A Classic Enemy Returns in Thrilling 'Doctor Who' New Year's Special (RECAP)
Happy Who Year!
Christmas just didn't feel right this year without the annual festive Doctor Who episode, but thankfully, the show's first ever New Year's Day special is the perfect hangover cure. It's fun, fast-paced, and at times thrilling; the kind of alien-versus-earth adventure which was sorely missing from season 11. It's almost hard to believe this is the same Chris Chibnall that wrote the terribly mundane "The Battle of Ranskoor Av Kolos" season finale.
Chibnall intentionally avoided using old-school Who villains in his first season as show-runner. He wanted a fresh start with new characters and new monsters, and while not all of them landed, the idea of establishing a new era of Who was an admirable goal. It's perhaps that lack of familiarity across ten episodes that helped build anticipation and made the return of the Daleks (or, at least, a Dalek) so exciting. The show's most iconic villain facing off against Jodie Whittaker's Doctor for the first time gave this episode some real pep.
'Resolution' is essentially a Dalek origin story, and Chibnall, somewhat surprisingly, adds some new twists to the tale. The episode begins in the 9th century in a scene resembling something out of Game of Thrones. A voiceover tells us that these ancient warriors defeated an opponent so dangerous that its body had to be sliced in three and buried in separate areas around the world. Of course, one of those places was Sheffield, and on New Year's Day 2019, part of the body is uncovered by two archaeologists excavating in the sewers beneath Sheffield Town Hall.
The squid-like mutant has been separated from its Dalek casing and so suckers itself to one of the excavators, Lin (played by the excellent Charlotte Ritchie), controlling her like a puppet. Ritchie is fantastic as she flits back and forth between terrified hostage and ruthless killer. There is a sense of joyful menace to her performance as she helps the tentacled bodysnatcher gradually put itself back together. Her colleague, and budding romantic interest, Mitch (Nikesh Patel), has less to do, but Patel plays the role of concerned friend admirably with his limited material.
In a way, the episode mirrors "The Woman Who Fell To Earth," the season 11 premiere which saw the Doctor rediscovering herself and her surroundings. It's almost a Dalek regeneration episode. There is even a scene of the mutant rebuilding its metal shell using Sheffield steel, much like how the Doctor constructed her new Sonic Screwdriver. "Junkyard chic" is how the Doctor describes the new look, and honestly, that's a pretty apt description. It's not the most intimidating version of a Dalek we've ever seen, but at least it isn't the multi-colored monstrosities from "Victory of the Daleks."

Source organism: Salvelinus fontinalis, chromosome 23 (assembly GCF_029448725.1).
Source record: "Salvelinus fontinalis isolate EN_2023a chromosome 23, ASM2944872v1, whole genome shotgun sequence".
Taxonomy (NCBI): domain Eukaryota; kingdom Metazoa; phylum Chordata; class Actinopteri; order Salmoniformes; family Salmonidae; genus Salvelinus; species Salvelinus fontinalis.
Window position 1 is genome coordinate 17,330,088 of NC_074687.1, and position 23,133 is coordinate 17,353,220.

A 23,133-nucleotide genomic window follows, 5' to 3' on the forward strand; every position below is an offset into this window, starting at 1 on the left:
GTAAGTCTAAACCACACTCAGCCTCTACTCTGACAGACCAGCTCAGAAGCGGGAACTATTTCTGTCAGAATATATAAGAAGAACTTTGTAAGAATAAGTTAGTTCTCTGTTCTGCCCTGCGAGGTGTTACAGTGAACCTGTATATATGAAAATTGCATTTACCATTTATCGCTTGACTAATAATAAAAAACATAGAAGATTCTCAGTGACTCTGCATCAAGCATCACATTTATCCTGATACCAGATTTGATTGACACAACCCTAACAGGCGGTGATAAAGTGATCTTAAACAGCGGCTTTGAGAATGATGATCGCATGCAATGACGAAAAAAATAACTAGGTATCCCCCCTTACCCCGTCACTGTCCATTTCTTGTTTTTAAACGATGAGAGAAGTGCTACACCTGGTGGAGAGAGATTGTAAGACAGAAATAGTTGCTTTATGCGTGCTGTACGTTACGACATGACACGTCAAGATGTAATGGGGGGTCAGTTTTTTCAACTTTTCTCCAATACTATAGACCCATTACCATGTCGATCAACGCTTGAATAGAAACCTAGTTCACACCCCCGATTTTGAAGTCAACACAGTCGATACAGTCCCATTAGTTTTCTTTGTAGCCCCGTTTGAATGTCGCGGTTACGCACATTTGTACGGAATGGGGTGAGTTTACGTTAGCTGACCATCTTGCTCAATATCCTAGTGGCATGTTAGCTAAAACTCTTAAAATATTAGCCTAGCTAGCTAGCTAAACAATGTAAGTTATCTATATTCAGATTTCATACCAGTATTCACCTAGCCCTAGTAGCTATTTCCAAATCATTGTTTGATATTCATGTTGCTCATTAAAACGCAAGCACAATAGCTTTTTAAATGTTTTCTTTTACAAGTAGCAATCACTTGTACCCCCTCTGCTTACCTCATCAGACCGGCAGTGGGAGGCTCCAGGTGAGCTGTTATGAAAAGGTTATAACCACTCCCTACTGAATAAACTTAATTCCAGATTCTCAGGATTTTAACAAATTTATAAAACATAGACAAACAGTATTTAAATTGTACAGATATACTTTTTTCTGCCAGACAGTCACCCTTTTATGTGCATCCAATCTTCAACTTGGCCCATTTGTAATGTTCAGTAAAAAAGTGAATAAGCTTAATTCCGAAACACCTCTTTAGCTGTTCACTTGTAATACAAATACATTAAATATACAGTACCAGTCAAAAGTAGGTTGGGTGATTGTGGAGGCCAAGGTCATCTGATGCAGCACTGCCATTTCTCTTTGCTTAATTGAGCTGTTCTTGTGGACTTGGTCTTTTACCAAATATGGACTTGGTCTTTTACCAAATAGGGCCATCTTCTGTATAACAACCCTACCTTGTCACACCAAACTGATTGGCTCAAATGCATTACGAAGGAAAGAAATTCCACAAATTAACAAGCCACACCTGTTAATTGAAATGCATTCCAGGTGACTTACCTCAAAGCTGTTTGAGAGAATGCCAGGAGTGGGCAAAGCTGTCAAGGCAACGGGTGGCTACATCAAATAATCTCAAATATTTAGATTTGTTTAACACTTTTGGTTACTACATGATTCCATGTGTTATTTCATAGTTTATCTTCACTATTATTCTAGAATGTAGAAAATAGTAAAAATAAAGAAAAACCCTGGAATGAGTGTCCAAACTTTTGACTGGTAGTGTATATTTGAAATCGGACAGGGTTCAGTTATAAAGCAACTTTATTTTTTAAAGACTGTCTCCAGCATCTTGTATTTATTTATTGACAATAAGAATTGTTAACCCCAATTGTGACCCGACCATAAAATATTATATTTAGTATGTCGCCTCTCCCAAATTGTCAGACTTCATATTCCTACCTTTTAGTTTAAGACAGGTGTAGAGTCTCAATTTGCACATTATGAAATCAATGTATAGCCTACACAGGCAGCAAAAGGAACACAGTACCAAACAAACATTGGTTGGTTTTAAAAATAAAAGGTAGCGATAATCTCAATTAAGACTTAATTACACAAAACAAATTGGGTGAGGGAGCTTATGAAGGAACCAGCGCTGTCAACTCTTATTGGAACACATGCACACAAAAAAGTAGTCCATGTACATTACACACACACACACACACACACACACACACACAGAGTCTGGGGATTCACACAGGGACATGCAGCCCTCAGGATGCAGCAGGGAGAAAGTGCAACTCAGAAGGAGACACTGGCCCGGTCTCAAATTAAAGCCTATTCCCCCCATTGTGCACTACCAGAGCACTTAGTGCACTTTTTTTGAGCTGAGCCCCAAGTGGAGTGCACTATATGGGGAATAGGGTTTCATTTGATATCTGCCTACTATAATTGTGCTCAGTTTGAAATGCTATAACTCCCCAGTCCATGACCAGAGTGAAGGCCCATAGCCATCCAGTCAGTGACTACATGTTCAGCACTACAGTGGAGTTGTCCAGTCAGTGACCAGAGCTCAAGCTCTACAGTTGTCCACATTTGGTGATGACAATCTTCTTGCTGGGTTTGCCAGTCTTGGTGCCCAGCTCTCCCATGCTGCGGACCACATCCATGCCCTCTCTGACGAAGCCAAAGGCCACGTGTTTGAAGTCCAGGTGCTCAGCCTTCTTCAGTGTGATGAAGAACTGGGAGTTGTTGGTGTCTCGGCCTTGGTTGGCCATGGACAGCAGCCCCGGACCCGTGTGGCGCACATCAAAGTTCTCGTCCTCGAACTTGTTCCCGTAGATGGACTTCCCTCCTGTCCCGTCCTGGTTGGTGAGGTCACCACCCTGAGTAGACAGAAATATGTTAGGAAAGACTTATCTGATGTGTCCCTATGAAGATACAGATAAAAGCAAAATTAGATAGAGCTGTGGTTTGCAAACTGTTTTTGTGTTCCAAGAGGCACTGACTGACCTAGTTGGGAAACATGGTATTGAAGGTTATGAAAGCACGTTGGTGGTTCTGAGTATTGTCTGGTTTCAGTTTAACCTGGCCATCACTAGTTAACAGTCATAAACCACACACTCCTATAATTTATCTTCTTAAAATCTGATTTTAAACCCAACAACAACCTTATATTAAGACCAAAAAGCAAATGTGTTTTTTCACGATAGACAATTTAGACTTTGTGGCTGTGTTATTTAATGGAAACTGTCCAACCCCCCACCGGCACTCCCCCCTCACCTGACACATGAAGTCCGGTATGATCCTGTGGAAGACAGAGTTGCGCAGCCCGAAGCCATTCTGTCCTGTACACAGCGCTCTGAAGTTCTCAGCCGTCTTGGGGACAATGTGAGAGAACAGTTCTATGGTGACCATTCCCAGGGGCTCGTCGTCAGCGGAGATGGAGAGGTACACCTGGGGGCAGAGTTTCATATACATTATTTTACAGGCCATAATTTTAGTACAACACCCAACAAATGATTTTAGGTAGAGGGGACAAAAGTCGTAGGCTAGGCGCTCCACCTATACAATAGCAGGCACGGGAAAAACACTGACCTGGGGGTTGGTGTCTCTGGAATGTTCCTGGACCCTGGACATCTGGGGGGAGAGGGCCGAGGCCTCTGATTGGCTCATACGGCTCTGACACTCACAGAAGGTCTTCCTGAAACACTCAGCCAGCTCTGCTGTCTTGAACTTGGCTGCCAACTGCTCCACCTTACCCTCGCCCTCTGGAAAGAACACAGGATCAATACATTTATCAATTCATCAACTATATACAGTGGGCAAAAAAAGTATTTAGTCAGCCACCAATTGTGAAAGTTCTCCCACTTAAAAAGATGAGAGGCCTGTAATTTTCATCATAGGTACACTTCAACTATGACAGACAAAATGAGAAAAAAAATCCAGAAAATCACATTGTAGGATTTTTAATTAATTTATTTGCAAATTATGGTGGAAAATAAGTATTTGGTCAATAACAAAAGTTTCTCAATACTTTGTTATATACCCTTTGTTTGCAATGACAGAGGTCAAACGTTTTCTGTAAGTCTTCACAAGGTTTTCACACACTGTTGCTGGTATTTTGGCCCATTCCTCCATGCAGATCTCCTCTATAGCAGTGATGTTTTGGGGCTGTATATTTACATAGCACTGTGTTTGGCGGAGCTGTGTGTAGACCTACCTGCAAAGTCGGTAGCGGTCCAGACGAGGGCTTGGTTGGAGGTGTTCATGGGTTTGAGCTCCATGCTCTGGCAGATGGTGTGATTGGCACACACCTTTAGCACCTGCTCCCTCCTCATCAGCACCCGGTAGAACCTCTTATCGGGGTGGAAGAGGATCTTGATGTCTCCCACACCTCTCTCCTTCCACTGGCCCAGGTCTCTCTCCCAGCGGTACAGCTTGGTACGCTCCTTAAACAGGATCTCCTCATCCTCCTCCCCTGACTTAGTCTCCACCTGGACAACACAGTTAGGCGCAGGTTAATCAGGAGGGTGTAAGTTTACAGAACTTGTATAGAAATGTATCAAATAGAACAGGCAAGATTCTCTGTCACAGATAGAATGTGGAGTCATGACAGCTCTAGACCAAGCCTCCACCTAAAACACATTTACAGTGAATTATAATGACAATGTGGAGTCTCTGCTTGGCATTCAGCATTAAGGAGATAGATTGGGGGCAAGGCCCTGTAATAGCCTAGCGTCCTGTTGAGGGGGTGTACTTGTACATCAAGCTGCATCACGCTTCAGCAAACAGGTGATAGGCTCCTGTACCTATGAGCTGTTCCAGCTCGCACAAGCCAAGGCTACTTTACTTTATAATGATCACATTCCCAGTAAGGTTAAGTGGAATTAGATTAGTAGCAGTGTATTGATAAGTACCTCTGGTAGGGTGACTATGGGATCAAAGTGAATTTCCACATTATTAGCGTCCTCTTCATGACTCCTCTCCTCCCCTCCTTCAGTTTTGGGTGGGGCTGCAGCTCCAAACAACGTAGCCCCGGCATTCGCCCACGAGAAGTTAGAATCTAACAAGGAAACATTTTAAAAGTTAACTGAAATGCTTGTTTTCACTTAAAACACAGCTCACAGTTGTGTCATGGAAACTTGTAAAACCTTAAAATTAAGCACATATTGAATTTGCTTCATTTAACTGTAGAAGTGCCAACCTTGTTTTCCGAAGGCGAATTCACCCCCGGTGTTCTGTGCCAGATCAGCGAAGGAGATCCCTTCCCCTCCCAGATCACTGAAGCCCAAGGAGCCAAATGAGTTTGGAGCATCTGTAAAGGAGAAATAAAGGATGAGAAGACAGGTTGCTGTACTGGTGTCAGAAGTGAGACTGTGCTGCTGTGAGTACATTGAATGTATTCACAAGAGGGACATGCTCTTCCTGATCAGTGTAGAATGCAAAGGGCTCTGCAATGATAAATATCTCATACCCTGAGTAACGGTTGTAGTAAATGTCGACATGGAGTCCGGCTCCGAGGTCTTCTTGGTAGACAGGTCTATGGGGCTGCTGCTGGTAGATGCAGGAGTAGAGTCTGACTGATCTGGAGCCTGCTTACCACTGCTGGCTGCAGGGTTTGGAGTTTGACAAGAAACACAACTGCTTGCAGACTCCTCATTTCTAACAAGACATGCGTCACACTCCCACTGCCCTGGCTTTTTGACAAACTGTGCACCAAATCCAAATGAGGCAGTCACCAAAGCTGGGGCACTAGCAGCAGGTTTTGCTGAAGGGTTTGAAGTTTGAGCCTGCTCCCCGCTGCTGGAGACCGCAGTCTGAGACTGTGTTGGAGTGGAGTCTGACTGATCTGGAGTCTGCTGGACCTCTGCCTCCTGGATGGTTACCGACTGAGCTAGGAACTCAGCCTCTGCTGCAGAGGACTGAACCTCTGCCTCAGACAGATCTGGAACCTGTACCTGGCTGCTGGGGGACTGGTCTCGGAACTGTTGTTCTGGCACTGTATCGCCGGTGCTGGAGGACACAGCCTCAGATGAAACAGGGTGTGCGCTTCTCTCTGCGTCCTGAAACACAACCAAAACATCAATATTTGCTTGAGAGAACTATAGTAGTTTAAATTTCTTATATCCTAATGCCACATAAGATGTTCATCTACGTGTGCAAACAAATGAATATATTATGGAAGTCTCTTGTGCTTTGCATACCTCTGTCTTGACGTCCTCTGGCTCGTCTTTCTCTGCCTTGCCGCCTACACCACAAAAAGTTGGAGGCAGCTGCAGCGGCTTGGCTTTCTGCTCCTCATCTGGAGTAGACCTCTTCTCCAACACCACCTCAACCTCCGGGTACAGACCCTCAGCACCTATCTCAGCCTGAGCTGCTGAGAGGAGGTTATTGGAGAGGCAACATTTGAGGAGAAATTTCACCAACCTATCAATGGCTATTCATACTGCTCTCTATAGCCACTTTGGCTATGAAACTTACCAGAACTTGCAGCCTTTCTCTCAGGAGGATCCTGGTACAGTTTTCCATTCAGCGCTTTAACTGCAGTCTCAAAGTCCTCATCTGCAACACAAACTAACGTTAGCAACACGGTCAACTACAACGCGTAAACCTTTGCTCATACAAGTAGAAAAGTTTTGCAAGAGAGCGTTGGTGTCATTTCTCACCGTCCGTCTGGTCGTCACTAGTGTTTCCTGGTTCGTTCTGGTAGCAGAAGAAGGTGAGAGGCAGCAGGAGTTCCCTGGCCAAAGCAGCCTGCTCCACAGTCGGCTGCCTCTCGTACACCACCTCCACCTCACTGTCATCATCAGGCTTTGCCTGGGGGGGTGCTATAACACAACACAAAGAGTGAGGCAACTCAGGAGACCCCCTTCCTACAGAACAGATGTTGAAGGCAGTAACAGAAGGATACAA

Despite looking like something melded together on Robot Wars, this rusty Dalek is shockingly destructive. It completely obliterates a troop of soldiers and blows up a tank in a brilliantly entertaining sequence. No other villain in season 11 posed this kind of threat nor brought this much enjoyment. It also allows for Whittaker to truly define her iteration of the Doctor. Standing up to against her greatest foe, we see just how tenacious Whittaker's Doctor is, a determined hero who can think her way out of a situation without giving way to anger and frustration, like Doctors of the past.
'Resolution' hits the emotional beats too, striking a nice balance between the high-octane action and the heartfelt character moments. Ryan (Tosin Cole) is caught off guard when his absentee father, Aaron (Daniel Adeboyega), turns up on his doorstep hoping to make amends - and sell his new oven-microwave combo. Cole was hit-and-miss throughout season 11, but he absolutely nails the uncomfortable reunion, particularly the scene in the cafe where Ryan explains to his dad the apology he expects. It's perhaps a little soap-opera-ish, but that's probably why Cole, who has soap experience, delivered such a solid performance.
Graham (Bradley Walsh), the easy standout of the new companions, also gets a sweet scene with Aaron, sharing the kind words the late Grace said about her son and reminding the troubled father that there is still time to change. Whether the redemption for Aaron comes too soon is a question up for debate. Ryan ends up forgiving his dad after he's almost sucked into a supernova in the episode's somewhat rushed conclusion. It works as a happy ending for a New Year special, but it certainly feels like there is more to explore in this complicated father-son relationship.
Yaz (Mandip Gill), however, is once again short-changed in the character department. The show just doesn't seem to know what to do with her. She is merely a conduit for exposition. It's such a shame when the other characters are really coming into their own. I mean, as great as Ritchie was in this episode, why couldn't Yaz have been the one taken hostage by the Dalek? It would have given her a central role in the episode and allowed for Gill to show off a wider range of her talents. The scene where Lin attacks the police officers would have been especially effective given Yaz's job in law enforcement. The Yaz problem needs to be fixed in season 12.
That said, 'Resolution' is by far Chibnall's best episode of Who since he took over. Yes, there were still cases of clunky dialogue and underwritten characterization, but this was a confident hour of Doctor Who which ramped up the tension, nailed the emotion, and delivered a refreshing take on the Dalek story. There was even a solid Brexit joke about UNIT being disbanded! It may be a long wait until the next season (not until 2020!), but I'm now far more excited about the future of the series than I was after the lackluster "The Battle of Ranskoor Av Kolos."
Doctor Who, Sundays, 8/7c, BBC America